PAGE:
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Corporate governance: the Institute of Directors' best and the worst

Oliver Gill
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The Prime Minister Holds A Cabinet Meeting At Chequers
Prime Minister Theresa May has challenged Britain's board on corporate governance (Source: Getty)

While British American Tobacco’s (BAT) products may be the subject of various health warnings, it has topped a corporate governance health-check by the Institute of Directors (IoD).

Supermarket giant Tesco, meanwhile, brings up the rear in a new governance ranking of the UK's top 100 companies.

BAT performed particularly well in terms of dealing with its shareholders and audit risk management. Tesco's dismal position was largely down to a rock-bottom score on audit and external accountability.

Public attention focused squarely on corporate governance earlier this year with shareholder unrest at a series of AGMs and was followed by the political and economic fall-out of the Brexit vote.

"This has been a difficult year for business, with MPs lambasting the directors of major high street brands, and the Prime Minister making clear that corporate boards are in her cross hairs.

"This all came hot on the heels of the EU referendum, during which big companies were often presented as the bad guys," said IoD deputy chairman Ken Olisa.

Top of the class

Rank Company
1 British American Tobacco
2 Unilever
3 Diageo
4 Sage Group
5 Next

However this has made good corporate governance all the more important, said the IoD.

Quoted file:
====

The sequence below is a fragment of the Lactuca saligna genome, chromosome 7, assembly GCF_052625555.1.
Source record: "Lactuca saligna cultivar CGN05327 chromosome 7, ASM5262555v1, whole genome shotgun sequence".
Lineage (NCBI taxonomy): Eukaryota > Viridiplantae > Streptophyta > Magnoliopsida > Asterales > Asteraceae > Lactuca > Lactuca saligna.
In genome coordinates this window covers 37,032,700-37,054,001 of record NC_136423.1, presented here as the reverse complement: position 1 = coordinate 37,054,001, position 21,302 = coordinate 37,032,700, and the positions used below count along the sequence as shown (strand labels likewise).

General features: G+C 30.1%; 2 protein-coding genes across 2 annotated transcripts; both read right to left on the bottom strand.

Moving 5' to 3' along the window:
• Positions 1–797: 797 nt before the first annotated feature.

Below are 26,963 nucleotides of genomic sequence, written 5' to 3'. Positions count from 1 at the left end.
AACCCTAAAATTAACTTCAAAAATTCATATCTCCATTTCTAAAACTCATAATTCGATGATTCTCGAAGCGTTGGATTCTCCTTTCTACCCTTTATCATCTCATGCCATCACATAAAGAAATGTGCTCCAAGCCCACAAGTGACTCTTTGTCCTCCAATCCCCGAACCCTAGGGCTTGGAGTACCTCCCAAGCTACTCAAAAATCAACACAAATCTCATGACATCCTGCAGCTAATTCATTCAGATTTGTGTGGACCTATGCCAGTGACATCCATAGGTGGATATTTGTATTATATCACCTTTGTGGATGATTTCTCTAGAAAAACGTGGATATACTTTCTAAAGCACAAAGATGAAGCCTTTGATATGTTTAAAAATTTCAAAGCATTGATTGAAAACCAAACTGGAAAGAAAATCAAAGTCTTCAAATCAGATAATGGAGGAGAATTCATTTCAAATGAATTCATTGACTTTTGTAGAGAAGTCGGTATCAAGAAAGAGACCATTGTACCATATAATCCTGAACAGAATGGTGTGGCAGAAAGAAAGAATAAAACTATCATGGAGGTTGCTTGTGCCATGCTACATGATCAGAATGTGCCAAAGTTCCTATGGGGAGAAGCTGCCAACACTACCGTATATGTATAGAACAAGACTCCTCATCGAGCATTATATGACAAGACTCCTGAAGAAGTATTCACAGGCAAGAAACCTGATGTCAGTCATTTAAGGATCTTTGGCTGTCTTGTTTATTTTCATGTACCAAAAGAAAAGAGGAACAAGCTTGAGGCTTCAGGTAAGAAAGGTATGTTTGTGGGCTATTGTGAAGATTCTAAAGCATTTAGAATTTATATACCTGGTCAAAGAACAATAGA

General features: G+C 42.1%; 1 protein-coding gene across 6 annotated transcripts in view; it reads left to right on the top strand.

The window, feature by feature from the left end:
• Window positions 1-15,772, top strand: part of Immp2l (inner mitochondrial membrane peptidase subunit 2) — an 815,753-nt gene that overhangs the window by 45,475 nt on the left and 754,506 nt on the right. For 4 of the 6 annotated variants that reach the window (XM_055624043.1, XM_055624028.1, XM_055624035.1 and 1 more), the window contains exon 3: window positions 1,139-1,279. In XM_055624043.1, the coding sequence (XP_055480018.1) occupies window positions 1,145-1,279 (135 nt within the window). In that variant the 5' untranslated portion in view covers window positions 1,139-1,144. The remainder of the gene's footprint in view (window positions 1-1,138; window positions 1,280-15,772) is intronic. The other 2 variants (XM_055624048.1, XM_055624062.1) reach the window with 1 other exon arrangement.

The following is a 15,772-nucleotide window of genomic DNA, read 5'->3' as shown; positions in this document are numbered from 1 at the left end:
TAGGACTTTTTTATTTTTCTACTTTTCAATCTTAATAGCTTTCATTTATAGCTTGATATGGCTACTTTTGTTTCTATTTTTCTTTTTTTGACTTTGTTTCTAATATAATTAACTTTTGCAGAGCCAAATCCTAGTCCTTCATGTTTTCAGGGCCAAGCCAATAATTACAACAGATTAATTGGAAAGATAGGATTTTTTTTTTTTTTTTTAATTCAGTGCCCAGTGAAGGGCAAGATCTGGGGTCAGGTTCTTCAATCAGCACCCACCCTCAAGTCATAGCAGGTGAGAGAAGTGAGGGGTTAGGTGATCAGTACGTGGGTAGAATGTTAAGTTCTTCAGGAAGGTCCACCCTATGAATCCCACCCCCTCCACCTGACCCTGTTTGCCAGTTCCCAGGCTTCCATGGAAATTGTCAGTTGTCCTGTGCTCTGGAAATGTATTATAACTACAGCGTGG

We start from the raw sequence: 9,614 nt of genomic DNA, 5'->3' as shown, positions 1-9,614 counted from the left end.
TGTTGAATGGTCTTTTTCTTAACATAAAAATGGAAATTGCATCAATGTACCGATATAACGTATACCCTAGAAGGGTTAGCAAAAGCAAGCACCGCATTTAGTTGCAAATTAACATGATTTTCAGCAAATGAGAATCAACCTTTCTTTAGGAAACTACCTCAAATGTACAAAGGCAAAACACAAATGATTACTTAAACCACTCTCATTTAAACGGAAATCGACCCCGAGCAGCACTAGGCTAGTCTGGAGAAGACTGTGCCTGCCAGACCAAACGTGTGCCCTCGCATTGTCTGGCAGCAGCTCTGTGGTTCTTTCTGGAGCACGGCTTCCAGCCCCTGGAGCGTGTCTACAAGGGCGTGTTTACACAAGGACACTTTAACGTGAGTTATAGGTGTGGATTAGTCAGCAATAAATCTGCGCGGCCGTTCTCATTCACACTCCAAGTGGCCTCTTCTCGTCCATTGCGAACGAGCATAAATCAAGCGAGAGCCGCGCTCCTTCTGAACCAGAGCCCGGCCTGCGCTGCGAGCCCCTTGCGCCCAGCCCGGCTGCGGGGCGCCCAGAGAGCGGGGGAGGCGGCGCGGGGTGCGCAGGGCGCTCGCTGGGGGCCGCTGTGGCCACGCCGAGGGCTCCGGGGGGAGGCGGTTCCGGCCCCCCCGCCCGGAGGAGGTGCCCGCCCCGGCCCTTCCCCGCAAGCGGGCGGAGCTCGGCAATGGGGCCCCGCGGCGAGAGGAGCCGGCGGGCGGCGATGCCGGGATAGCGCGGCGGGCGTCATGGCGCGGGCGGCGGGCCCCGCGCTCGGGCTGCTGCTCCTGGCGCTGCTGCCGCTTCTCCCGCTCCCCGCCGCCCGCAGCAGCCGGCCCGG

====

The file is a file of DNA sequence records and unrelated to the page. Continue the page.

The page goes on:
"Business is a part of our society not apart from it. Given the mood music, it has never been more important that directors understand what good governance looks like," said Olisa.

Entitled the Good Governance Report, the IoD worked with Cass business school and the Chartered Quality Institute to rank the largest 100 listed companies in the UK.

It focused on five key attributes having taken advice from representative bodies of accountants, company secretaries and investment professionals. These included board effectiveness, audit accountability, remuneration, and relations with shareholders and other stakeholders.

Estelle Clark of the Chartered Quality Institute also stressed the importance of good governance.

"Operating without good governance equates to running a business on a hope and a prayer. In recent years, the public has looked on with barely contained contempt as countless examples of quality failure reach the front pages," she said.

Nevertheless, Olisa championed the performance of Britain’s boards in comparison to overseas counterparts.

"Despite the setbacks corporate Britain has endured this year, it still has an enviable global reputation for good governance," he said.

Bottom of the pile

Rank Company
96 WPP
97 Associated British Foods
98 Rolls-Royce Holdings
99 Berkeley Group
100 Tesco

Olisa added that it wouldn’t take much for the likes of Tesco – who propped up the ranking – to jump to the top.

"The range between the top and bottom companies on our list is narrow, indicating that directors could improve their governance substantially by focusing on limited problem areas," he added.

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